Brrrr! Arctic Cold Descends Onto The West; Northwest Finally Opening, More Snow For Southern Rockies
You could hear the audible sigh of relief from skiers and snowboarders in the Great Northwest this last week who finally can hit the slopes after a way-too-warm December.
Enough snow fell in the last week to allow resorts like Snoqualmie and White Pass to begin to spin the lifts and others, like Mt. Hood Meadows and Mt. Bachelor, to drop the ropes on terrain normally open by this time of the year. Idaho resorts now report base depths more typical of the end of December.
The Christmas break has brought an abundance of powder all the way from Tahoe to Utah to the Front Range of Colorado, and most of these areas now report all or nearly all terrain as open.
But everyone will have to pile on a couple of extra layers for New Year’s weekend, as the deep freeze that follows heavy storms is here.
“The highest temperatures I could find on Tuesday were around 0F (in Colorado),” reports forecaster Joel Gratz of OpenSnow. “Some readings between -15F to -25F in the northern mountains and also in the northern and southern valleys.”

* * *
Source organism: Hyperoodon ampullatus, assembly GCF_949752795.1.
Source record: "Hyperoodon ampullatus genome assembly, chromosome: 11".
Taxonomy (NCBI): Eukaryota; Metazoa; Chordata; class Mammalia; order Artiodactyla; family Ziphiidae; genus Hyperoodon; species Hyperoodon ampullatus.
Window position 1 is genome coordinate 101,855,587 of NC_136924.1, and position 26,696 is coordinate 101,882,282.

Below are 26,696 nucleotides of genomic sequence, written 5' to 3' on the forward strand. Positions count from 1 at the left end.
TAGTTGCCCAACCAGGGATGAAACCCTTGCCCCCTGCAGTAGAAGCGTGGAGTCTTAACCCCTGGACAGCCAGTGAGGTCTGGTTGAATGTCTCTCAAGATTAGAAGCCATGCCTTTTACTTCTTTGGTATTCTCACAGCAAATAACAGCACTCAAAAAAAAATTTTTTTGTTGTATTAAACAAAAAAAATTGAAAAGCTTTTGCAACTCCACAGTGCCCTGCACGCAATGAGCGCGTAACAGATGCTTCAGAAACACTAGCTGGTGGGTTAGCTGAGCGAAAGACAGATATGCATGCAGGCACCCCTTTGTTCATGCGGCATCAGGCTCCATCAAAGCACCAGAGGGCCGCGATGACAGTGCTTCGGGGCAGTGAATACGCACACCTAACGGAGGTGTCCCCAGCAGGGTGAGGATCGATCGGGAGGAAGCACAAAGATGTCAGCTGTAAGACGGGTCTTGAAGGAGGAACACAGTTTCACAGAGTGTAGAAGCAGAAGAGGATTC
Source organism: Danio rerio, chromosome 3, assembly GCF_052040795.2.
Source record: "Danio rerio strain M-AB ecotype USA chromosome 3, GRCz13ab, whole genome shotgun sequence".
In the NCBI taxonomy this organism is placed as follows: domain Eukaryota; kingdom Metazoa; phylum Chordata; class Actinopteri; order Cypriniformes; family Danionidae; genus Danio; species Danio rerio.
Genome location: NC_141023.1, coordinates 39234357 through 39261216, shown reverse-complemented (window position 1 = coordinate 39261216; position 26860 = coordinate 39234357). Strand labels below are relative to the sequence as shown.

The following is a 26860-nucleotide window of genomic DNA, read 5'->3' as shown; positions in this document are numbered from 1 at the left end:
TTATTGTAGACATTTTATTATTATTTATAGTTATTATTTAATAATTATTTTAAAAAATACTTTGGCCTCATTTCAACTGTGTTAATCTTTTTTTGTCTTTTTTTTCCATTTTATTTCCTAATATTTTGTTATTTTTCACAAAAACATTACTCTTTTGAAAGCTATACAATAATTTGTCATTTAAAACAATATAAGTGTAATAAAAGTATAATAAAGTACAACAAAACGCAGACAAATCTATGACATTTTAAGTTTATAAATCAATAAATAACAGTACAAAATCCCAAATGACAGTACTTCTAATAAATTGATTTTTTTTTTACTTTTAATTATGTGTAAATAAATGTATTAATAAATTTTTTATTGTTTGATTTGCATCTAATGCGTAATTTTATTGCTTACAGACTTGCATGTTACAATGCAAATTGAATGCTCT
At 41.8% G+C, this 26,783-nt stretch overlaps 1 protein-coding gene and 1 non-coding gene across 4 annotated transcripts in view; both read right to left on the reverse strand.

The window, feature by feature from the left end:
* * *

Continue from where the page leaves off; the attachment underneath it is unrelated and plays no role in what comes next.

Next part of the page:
The frigid temps are expected to run into the weekend, with some moderation in the Far West and Northwest, Gratz says. As that happens, a southern-arcing front should bring significant powder to the southern tier of the Rockies.
“For this week, a storm will spin over the southwest, bringing powder to southern Utah, southern Colorado, Arizona, and New Mexico around the time of the New Year,” Gratz reports, targeting Purgatory-Durango, Telluride and Wolf Creek in Colorado, and Brian Head and Eagle Point in southern Utah.
Next storms for the rest of the West don’t appear on the horizon until late in the first week of January, according to OpenSnow.
Photos: It's finally snowing in the Northwest like this photo from Mt. Bachelor, Ore. will attest (Mt. Bachelor/Facebook); Purgatory-Durango is in the bullseye for the next big powder drop (Purgatory-Durango/Facebook)